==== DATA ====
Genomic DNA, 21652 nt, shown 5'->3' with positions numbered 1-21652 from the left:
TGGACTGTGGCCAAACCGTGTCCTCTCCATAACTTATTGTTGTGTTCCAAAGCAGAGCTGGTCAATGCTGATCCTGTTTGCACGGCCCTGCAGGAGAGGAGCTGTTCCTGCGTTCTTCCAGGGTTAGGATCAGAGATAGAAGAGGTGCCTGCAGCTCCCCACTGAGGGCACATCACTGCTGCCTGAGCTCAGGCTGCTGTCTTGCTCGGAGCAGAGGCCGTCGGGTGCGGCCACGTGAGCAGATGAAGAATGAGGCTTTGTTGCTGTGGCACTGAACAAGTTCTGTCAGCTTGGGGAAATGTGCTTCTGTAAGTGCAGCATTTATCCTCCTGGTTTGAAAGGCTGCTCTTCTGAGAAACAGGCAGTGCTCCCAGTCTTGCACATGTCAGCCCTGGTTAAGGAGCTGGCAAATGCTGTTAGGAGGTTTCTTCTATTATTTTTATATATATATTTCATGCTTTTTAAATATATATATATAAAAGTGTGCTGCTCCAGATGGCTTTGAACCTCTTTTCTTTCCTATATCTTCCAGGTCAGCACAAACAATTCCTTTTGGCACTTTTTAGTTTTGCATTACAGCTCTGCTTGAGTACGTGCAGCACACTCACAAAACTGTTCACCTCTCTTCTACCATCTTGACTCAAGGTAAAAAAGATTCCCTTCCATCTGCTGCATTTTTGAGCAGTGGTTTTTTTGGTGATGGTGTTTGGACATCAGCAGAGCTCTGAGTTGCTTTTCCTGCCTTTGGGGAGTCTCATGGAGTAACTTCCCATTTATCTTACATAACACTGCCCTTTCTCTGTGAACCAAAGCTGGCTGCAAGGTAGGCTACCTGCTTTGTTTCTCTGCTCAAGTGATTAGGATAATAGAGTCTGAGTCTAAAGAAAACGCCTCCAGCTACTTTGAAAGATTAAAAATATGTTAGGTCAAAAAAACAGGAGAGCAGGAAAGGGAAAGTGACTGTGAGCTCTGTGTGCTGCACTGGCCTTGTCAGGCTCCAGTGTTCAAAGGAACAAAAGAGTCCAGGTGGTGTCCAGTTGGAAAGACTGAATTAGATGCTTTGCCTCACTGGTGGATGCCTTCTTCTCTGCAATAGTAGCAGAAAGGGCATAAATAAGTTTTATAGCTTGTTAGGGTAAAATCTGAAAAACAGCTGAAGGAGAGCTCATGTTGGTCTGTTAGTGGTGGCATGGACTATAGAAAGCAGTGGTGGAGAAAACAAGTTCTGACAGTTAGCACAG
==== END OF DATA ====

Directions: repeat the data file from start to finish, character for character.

Genomic DNA, 21652 nt, shown 5'->3' with positions numbered 1-21652 from the left:
TGGACTGTGGCCAAACCGTGTCCTCTCCATAACTTATTGTTGTGTTCCAAAGCAGAGCTGGTCAATGCTGATCCTGTTTGCACGGCCCTGCAGGAGAGGAGCTGTTCCTGCGTTCTTCCAGGGTTAGGATCAGAGATAGAAGAGGTGCCTGCAGCTCCCCACTGAGGGCACATCACTGCTGCCTGAGCTCAGGCTGCTGTCTTGCTCGGAGCAGAGGCCGTCGGGTGCGGCCACGTGAGCAGATGAAGAATGAGGCTTTGTTGCTGTGGCACTGAACAAGTTCTGTCAGCTTGGGGAAATGTGCTTCTGTAAGTGCAGCATTTATCCTCCTGGTTTGAAAGGCTGCTCTTCTGAGAAACAGGCAGTGCTCCCAGTCTTGCACATGTCAGCCCTGGTTAAGGAGCTGGCAAATGCTGTTAGGAGGTTTCTTCTATTATTTTTATATATATATTTCATGCTTTTTAAATATATATATATAAAAGTGTGCTGCTCCAGATGGCTTTGAACCTCTTTTCTTTCCTATATCTTCCAGGTCAGCACAAACAATTCCTTTTGGCACTTTTTAGTTTTGCATTACAGCTCTGCTTGAGTACGTGCAGCACACTCACAAAACTGTTCACCTCTCTTCTACCATCTTGACTCAAGGTAAAAAAGATTCCCTTCCATCTGCTGCATTTTTGAGCAGTGGTTTTTTTGGTGATGGTGTTTGGACATCAGCAGAGCTCTGAGTTGCTTTTCCTGCCTTTGGGGAGTCTCATGGAGTAACTTCCCATTTATCTTACATAACACTGCCCTTTCTCTGTGAACCAAAGCTGGCTGCAAGGTAGGCTACCTGCTTTGTTTCTCTGCTCAAGTGATTAGGATAATAGAGTCTGAGTCTAAAGAAAACGCCTCCAGCTACTTTGAAAGATTAAAAATATGTTAGGTCAAAAAAACAGGAGAGCAGGAAAGGGAAAGTGACTGTGAGCTCTGTGTGCTGCACTGGCCTTGTCAGGCTCCAGTGTTCAAAGGAACAAAAGAGTCCAGGTGGTGTCCAGTTGGAAAGACTGAATTAGATGCTTTGCCTCACTGGTGGATGCCTTCTTCTCTGCAATAGTAGCAGAAAGGGCATAAATAAGTTTTATAGCTTGTTAGGGTAAAATCTGAAAAACAGCTGAAGGAGAGCTCATGTTGGTCTGTTAGTGGTGGCATGGACTATAGAAAGCAGTGGTGGAGAAAACAAGTTCTGACAGTTAGCACAG